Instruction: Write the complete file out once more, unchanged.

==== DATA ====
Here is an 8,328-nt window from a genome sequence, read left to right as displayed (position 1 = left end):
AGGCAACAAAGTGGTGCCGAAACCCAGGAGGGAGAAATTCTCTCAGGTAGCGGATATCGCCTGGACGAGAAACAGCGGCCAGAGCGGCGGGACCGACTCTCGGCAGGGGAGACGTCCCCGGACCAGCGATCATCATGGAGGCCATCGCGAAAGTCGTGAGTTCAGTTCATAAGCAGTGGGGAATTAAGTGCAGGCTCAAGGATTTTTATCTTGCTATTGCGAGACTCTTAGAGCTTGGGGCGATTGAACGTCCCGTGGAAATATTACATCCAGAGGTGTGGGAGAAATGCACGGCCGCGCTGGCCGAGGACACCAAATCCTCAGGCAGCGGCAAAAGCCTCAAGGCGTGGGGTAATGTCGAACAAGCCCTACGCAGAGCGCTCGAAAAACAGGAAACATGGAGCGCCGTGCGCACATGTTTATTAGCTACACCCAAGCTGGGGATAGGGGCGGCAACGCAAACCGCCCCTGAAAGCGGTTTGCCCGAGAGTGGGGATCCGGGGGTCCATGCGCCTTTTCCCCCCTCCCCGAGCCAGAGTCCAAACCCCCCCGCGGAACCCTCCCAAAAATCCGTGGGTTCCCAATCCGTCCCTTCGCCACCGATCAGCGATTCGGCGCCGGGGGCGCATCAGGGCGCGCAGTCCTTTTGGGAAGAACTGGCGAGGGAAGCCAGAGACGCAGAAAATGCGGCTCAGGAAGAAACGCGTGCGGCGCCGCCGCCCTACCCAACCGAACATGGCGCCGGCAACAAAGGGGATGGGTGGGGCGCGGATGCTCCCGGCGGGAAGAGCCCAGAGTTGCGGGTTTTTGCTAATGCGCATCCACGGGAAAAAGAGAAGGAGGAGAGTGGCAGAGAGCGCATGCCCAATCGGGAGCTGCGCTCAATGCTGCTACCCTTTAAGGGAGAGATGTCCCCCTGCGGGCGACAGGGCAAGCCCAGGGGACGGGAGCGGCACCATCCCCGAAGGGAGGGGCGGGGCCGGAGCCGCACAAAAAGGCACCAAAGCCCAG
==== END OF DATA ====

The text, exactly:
Here is an 8,328-nt window from a genome sequence, read left to right as displayed (position 1 = left end):
AGGCAACAAAGTGGTGCCGAAACCCAGGAGGGAGAAATTCTCTCAGGTAGCGGATATCGCCTGGACGAGAAACAGCGGCCAGAGCGGCGGGACCGACTCTCGGCAGGGGAGACGTCCCCGGACCAGCGATCATCATGGAGGCCATCGCGAAAGTCGTGAGTTCAGTTCATAAGCAGTGGGGAATTAAGTGCAGGCTCAAGGATTTTTATCTTGCTATTGCGAGACTCTTAGAGCTTGGGGCGATTGAACGTCCCGTGGAAATATTACATCCAGAGGTGTGGGAGAAATGCACGGCCGCGCTGGCCGAGGACACCAAATCCTCAGGCAGCGGCAAAAGCCTCAAGGCGTGGGGTAATGTCGAACAAGCCCTACGCAGAGCGCTCGAAAAACAGGAAACATGGAGCGCCGTGCGCACATGTTTATTAGCTACACCCAAGCTGGGGATAGGGGCGGCAACGCAAACCGCCCCTGAAAGCGGTTTGCCCGAGAGTGGGGATCCGGGGGTCCATGCGCCTTTTCCCCCCTCCCCGAGCCAGAGTCCAAACCCCCCCGCGGAACCCTCCCAAAAATCCGTGGGTTCCCAATCCGTCCCTTCGCCACCGATCAGCGATTCGGCGCCGGGGGCGCATCAGGGCGCGCAGTCCTTTTGGGAAGAACTGGCGAGGGAAGCCAGAGACGCAGAAAATGCGGCTCAGGAAGAAACGCGTGCGGCGCCGCCGCCCTACCCAACCGAACATGGCGCCGGCAACAAAGGGGATGGGTGGGGCGCGGATGCTCCCGGCGGGAAGAGCCCAGAGTTGCGGGTTTTTGCTAATGCGCATCCACGGGAAAAAGAGAAGGAGGAGAGTGGCAGAGAGCGCATGCCCAATCGGGAGCTGCGCTCAATGCTGCTACCCTTTAAGGGAGAGATGTCCCCCTGCGGGCGACAGGGCAAGCCCAGGGGACGGGAGCGGCACCATCCCCGAAGGGAGGGGCGGGGCCGGAGCCGCACAAAAAGGCACCAAAGCCCAG